SYDNEY: Australian pension fund Hostplus is keen to invest in credit, property and infrastructure, but sees no value in sovereign bonds, its chief executive said on Friday.
David Elia, CEO of Hostplus which manages A$22 billion ($16 billion) of assets, said the balanced fund's credit exposure rose to 6 percent from none in 2009, but it holds no sovereign bonds.
Elia is particularly keen to lend directly to middle-market companies in the United States and Europe in the face of tighter bank lending standards after the global financial crisis.
Hostplus is also keen to invest in unlisted infrastructure and real estate assets, which combined account for around a quarter of the portfolio, due to the fund's strong tolerance of illiquid assets.
The chief executive, however, has little patience for fees charged by some external fund managers, having recently ended a 12-year-old partnership with a US hedge fund because of weak returns.
"Private equity managers have had it too good for way too long, particularly funds of funds," Elia said, adding Hostplus was now directly investing in potential companies on a co-investment basis with zero fee being charged.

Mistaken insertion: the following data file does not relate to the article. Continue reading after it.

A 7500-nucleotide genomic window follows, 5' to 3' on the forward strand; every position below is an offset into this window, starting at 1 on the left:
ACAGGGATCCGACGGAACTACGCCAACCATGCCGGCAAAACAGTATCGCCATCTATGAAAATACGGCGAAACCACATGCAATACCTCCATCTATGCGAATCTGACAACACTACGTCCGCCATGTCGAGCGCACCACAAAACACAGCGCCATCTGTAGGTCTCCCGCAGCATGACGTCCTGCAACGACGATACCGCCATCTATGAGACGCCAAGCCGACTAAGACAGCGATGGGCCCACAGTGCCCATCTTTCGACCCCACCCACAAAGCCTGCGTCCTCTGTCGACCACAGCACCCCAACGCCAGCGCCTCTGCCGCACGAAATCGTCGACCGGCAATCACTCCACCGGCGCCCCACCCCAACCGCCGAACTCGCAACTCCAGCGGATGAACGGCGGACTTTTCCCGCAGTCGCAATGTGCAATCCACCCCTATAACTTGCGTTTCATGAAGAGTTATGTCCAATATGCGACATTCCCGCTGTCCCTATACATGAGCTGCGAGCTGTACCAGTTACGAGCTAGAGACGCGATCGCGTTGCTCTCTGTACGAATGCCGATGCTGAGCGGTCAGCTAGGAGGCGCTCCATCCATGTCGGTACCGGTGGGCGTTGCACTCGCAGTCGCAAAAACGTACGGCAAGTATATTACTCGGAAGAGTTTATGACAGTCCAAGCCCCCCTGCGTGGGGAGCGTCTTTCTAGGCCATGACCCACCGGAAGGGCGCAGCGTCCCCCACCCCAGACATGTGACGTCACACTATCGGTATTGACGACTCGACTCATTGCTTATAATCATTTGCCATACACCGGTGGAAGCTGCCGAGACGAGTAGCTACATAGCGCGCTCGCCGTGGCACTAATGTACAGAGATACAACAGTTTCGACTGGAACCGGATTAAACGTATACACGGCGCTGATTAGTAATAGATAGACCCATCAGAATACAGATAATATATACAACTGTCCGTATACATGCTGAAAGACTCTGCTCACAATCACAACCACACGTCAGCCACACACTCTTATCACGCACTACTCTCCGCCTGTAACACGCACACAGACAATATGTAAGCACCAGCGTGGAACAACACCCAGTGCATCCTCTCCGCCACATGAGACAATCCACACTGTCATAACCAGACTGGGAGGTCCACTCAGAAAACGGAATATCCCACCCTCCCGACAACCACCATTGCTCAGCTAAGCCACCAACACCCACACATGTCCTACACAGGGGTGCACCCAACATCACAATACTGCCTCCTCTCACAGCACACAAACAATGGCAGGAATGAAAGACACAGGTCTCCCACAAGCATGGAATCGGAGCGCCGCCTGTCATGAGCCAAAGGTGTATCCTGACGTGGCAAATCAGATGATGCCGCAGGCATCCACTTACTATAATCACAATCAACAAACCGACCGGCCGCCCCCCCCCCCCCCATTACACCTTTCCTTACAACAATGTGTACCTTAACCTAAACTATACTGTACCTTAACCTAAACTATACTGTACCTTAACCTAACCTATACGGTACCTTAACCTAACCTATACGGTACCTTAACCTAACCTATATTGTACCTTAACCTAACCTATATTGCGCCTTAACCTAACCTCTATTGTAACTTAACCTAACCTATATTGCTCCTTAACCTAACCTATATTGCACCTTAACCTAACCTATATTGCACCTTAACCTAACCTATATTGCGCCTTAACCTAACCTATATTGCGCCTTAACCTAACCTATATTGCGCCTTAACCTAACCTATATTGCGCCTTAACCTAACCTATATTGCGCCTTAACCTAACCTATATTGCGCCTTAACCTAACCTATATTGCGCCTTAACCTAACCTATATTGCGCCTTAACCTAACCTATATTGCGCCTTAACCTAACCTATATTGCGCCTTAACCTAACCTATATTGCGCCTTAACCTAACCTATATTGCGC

Hedge funds and private equity managers are known for their '2 and 20' fee model - an annual management fee of 2 percent of assets plus a 20 percent cut of any profits.
But those days have gone for most funds which, like others across the financial industry, have seen returns hit by the impact of low interest rates.
Hostplus targets base fees below 1 percent plus a performance fee above a hurdle rate.
It allocated a new funding pool of A$700 million this year to five private equity managers to share .
Around half of Hostplus's funds are invested in equities, 14 percent in direct property, 13 percent in infrastructure, 7 percent in private equity and the balance in cash, credit and alternative products.
Australia's A$2.1 trillion pool of tax-advantaged retirement savings, know locally as "superannuation" or "super" funds is among the world's largest after the US, UK, Japan and Canada.
Super funds' holdings greatly exceed Australia's A$1.6 trillion gross domestic product and are set to reach nearly A$10 trillion by 2035, according to Deloitte.